Sexual communication in cane toads, Chaunus marinus: what cues influence the duration of amplexus?

Haley Bowcock, Gregory P. Brown, Richard Shine*

*Corresponding author for this work

Research output: Contribution to journalArticlepeer-review

32 Citations (Scopus)


Successful reproduction often involves complex communication, but signalling capabilities frequently differ between the sexes. Research on sexual communication in anuran amphibians has focused heavily on the advertisement call made by reproductive males, with less attention paid to the release signal that males (and some females) give in response to misdirected attempts at amplexus. In the cane toad the release signal consists of a mechanical component (vibrations of the body wall, given by both sexes) as well as an auditory call (apparently given by males alone). We investigated the cane toad release signal to ask: (1) do females call in a manner similar to that of males but at a frequency inaudible to human ears? and (2) what stimuli (acoustic or otherwise) induce males to terminate amplexus? Analysis of calls over a wide (4-100 000 Hz) frequency range confirmed that female toads are indeed mute. Acoustic playback experiments revealed that males were less likely to dismount if we prevented an otherwise vocal target animal from making a release call. However, adding a release call to an otherwise mute target did not initiate dismount. Instead, the cue eliciting male dismount appears to involve synchrony between the release call and some other factor (probably, vibration of the clasped animal). Sexual dimorphism in skin rugosity also may play a role in amplexus termination.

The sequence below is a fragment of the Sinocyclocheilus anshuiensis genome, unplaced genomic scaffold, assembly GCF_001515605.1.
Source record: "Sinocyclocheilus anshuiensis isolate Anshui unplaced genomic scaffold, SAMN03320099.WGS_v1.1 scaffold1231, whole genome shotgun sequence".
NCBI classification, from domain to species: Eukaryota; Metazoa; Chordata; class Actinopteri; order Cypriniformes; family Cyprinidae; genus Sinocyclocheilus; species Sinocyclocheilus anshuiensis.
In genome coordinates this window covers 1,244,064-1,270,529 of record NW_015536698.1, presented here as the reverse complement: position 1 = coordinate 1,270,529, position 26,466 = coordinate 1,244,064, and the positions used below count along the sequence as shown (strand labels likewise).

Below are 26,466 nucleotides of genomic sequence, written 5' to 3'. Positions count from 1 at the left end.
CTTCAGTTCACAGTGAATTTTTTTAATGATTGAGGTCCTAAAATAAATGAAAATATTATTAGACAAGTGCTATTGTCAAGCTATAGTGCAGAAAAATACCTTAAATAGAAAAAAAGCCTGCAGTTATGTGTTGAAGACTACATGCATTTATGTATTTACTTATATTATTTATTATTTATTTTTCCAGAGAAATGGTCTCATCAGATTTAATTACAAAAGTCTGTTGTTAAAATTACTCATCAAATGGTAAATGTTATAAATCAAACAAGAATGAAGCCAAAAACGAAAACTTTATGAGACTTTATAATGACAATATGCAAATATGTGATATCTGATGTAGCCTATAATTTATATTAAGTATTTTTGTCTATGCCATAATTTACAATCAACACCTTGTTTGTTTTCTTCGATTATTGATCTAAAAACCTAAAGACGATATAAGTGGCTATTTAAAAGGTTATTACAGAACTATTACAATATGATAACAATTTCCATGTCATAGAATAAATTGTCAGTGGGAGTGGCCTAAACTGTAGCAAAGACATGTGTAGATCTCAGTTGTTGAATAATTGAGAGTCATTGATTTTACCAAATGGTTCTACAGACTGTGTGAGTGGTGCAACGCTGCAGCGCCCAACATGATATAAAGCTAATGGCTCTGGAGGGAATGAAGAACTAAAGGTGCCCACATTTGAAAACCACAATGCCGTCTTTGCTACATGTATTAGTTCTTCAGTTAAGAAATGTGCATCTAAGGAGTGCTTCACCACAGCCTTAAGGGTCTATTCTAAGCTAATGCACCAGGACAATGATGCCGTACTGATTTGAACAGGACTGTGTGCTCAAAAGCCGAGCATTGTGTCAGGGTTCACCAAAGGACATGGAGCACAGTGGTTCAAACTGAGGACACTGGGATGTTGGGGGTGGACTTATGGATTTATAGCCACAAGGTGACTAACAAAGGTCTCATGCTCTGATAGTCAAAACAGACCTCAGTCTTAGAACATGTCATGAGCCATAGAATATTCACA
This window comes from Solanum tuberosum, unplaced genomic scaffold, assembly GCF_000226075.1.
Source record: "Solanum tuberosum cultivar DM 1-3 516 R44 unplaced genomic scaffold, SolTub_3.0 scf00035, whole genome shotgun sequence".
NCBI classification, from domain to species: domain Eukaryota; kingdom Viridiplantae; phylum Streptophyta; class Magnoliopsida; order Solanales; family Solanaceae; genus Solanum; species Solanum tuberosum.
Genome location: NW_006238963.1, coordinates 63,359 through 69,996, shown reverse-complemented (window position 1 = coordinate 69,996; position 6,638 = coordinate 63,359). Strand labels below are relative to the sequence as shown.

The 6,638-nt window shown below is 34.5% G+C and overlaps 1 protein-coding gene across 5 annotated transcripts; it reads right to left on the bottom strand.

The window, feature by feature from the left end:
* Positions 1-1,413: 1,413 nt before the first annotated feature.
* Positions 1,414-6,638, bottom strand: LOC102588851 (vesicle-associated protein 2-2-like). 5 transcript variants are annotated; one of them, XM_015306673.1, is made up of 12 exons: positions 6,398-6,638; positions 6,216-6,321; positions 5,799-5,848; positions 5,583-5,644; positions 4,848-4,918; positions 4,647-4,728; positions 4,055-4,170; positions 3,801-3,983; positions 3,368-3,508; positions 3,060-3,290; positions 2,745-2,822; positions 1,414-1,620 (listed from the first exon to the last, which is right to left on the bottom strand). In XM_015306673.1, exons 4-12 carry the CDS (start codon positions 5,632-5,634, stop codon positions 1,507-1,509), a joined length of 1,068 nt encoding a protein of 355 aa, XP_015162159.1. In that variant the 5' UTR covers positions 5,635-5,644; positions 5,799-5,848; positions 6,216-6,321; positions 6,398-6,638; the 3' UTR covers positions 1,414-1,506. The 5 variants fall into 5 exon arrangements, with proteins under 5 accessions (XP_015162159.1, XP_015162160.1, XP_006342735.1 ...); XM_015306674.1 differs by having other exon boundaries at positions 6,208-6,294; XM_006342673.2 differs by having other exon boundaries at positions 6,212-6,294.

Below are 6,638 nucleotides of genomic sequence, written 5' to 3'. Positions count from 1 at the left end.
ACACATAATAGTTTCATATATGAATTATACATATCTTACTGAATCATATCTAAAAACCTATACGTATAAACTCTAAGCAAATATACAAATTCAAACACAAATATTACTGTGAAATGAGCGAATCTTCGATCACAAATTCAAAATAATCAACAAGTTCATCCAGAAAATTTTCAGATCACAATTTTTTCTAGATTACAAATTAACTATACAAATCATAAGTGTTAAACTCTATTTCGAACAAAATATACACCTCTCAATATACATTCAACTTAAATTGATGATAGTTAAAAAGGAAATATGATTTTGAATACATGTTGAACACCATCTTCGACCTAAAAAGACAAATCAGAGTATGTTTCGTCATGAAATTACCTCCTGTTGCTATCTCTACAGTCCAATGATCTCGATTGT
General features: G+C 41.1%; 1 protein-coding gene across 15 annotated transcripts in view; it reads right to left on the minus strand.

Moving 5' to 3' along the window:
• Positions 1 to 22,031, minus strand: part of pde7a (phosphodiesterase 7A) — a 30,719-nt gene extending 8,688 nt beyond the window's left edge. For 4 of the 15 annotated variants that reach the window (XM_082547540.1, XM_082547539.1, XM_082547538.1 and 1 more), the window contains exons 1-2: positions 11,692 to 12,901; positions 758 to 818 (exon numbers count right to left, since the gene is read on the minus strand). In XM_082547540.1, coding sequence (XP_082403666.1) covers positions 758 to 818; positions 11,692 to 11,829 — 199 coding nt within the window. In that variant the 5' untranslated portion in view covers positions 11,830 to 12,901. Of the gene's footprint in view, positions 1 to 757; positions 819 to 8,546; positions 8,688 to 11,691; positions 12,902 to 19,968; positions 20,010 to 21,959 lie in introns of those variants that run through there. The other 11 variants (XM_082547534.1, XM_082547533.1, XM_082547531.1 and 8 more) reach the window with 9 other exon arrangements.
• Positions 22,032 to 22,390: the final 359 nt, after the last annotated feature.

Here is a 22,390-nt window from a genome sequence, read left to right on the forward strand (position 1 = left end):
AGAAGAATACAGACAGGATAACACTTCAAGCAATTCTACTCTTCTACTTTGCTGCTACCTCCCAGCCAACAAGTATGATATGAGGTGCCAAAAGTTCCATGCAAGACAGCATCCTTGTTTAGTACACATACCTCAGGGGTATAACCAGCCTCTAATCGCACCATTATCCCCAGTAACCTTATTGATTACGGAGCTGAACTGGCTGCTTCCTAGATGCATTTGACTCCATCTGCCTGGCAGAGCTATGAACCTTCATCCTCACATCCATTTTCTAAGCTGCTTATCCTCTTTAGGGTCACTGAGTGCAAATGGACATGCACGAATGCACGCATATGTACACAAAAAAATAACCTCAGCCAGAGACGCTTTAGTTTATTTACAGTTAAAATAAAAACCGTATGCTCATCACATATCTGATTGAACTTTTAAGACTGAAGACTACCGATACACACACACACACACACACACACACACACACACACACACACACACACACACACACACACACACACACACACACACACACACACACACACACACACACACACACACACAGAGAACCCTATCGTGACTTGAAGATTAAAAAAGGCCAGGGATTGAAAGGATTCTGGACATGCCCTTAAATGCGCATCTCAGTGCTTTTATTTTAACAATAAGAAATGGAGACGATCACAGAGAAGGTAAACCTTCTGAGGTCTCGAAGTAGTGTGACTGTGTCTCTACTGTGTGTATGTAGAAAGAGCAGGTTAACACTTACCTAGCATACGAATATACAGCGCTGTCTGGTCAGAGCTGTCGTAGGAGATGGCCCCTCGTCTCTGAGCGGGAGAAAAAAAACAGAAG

Original languageEnglish
Pages (from-to)1571-1579
Number of pages9
JournalAnimal Behaviour
Issue number4
Publication statusPublished - Apr 2008
Externally publishedYes


  • Anura
  • Bufo marinus
  • communication systems
  • honest signalling
  • multimodal signals
  • sexual conflict

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